The chemical actions of light, heat, and the com→ ponent parts of the atmospheric air, upon leaves, are now tolerably well understood. It is agreed, that in the day time, plants imbibe, from the atmosphere, carbonic acid gas, (which is a compound of oxygen and carbon,) that they decompose it, absorb the carbon, as matter of nourishment, which is added to the sap, and emit the oxygen. The burning of a candle, or the breathing of animals, in a confined space, produces so much of this gas, that neither of these operations can go on beyond a certain time; but the air so contaminated, serves as food for vegetables, the leaves of which, assisted by light, soon restore the oxygen, or, in other words, purify the air again. This beautiful discovery shows a mutual dependence of the animal and vegetable kingdoms, and adds another to the many proofs we have of the wisdom, and wonderworking power of the Creator of all things.
In the dark, plants give out carbon, and absorb oxygen; but the proportion of the latter is small, compared to what they exhale by day, as must likewise be the proportion of carbon given out; else the quantity of the latter added to their substance, would be but trifling, especially in those climates, in which the proportion of day to night is nearly equal, and which, notwithstanding, we know to be excessively luxuriant in vegetation.
There can be no question of the general purpose, answered to the vegetable constitution by these functions of leaves. But when we attempt to consider, how the peculiar secretions of different species, and tribes of plants are formed; how the same soil, the same atmosphere, should, in a leaf of the vine, or sorrel, produce a wholesome acid, and in that of a spurge, or manchineel, a most virulent poison; how sweet, and nutritious, herbage should grow, among the acrid crow-foot, and aconite: we find ourselves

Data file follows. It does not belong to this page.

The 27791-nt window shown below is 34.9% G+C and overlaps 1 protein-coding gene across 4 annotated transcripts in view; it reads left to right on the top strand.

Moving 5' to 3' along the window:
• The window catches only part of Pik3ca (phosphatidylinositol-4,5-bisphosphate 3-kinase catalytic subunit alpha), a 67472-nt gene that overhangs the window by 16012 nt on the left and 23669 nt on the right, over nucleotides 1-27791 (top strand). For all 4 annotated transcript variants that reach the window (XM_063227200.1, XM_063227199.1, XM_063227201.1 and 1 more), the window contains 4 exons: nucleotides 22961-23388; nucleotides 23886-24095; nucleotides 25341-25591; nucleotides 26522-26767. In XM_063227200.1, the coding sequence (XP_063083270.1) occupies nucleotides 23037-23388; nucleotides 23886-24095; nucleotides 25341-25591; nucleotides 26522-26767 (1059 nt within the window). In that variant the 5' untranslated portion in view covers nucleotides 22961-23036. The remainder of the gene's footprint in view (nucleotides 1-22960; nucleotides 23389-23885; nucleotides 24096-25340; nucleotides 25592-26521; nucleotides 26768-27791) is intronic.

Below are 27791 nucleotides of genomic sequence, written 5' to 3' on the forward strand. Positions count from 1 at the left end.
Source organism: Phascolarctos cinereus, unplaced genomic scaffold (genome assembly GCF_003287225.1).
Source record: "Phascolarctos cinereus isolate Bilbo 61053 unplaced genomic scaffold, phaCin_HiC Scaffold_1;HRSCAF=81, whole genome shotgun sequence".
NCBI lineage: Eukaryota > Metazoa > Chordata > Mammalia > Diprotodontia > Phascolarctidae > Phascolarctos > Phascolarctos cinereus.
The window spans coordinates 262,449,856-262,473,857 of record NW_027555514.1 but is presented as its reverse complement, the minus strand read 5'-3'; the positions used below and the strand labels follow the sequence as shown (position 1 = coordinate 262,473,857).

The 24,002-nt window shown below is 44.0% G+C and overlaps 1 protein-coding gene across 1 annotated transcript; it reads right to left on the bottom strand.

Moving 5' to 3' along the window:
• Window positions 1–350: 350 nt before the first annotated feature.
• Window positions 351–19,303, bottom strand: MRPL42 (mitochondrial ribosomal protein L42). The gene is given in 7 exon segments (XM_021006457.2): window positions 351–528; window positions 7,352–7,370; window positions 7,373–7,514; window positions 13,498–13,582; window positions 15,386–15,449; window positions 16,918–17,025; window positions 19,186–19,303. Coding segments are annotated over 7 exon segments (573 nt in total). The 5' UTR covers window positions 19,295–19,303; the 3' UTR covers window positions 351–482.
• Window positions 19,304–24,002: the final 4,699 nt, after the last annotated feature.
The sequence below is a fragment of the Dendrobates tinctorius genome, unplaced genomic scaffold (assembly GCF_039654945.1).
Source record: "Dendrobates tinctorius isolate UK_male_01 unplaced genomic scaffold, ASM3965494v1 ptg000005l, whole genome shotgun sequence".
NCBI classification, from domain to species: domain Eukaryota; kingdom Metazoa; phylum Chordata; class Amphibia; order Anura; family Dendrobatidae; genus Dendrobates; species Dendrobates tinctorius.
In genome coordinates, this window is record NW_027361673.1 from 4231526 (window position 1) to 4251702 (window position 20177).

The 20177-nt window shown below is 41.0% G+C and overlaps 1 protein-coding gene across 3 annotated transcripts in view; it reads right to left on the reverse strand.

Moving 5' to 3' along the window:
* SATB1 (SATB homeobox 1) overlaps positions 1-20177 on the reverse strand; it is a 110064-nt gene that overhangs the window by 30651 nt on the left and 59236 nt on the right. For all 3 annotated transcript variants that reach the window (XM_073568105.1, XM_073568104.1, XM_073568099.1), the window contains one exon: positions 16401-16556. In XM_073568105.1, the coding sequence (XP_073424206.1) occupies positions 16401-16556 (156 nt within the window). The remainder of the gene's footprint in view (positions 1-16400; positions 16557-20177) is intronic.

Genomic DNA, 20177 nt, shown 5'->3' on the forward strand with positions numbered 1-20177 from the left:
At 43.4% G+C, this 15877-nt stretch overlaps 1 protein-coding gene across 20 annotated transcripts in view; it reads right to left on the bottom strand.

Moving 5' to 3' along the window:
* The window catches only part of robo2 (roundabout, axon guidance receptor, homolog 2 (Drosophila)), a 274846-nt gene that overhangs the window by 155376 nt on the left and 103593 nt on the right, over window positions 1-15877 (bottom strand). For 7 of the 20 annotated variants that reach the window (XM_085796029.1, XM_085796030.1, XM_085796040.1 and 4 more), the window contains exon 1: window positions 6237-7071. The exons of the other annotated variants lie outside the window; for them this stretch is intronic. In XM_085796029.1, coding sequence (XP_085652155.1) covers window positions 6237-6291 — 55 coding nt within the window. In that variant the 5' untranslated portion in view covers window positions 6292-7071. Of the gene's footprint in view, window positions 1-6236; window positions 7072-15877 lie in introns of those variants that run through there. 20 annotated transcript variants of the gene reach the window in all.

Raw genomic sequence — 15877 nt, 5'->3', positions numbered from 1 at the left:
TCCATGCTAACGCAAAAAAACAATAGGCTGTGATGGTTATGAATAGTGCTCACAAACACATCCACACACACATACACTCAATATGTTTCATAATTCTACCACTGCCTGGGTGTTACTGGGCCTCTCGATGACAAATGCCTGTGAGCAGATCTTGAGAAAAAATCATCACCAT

totally unable to comprehend the existence of such wonderful powers in so small, and,, seemingly, simple an organ, as the leaf of a plant. The agency of the vital principle alone can account for these wonders, though it cannot, to our understandings, explain them. The thickest veil covers the whole of these processes; and so far have philosophers hitherto been from removing this veil, that they have not even been able to approach it. All these operations, indeed, are evidently chemical decompositions and combinations: but we neither know what these decompositions and combinations are, nor the instruments in which they take place, nor the agents by which they are regulated.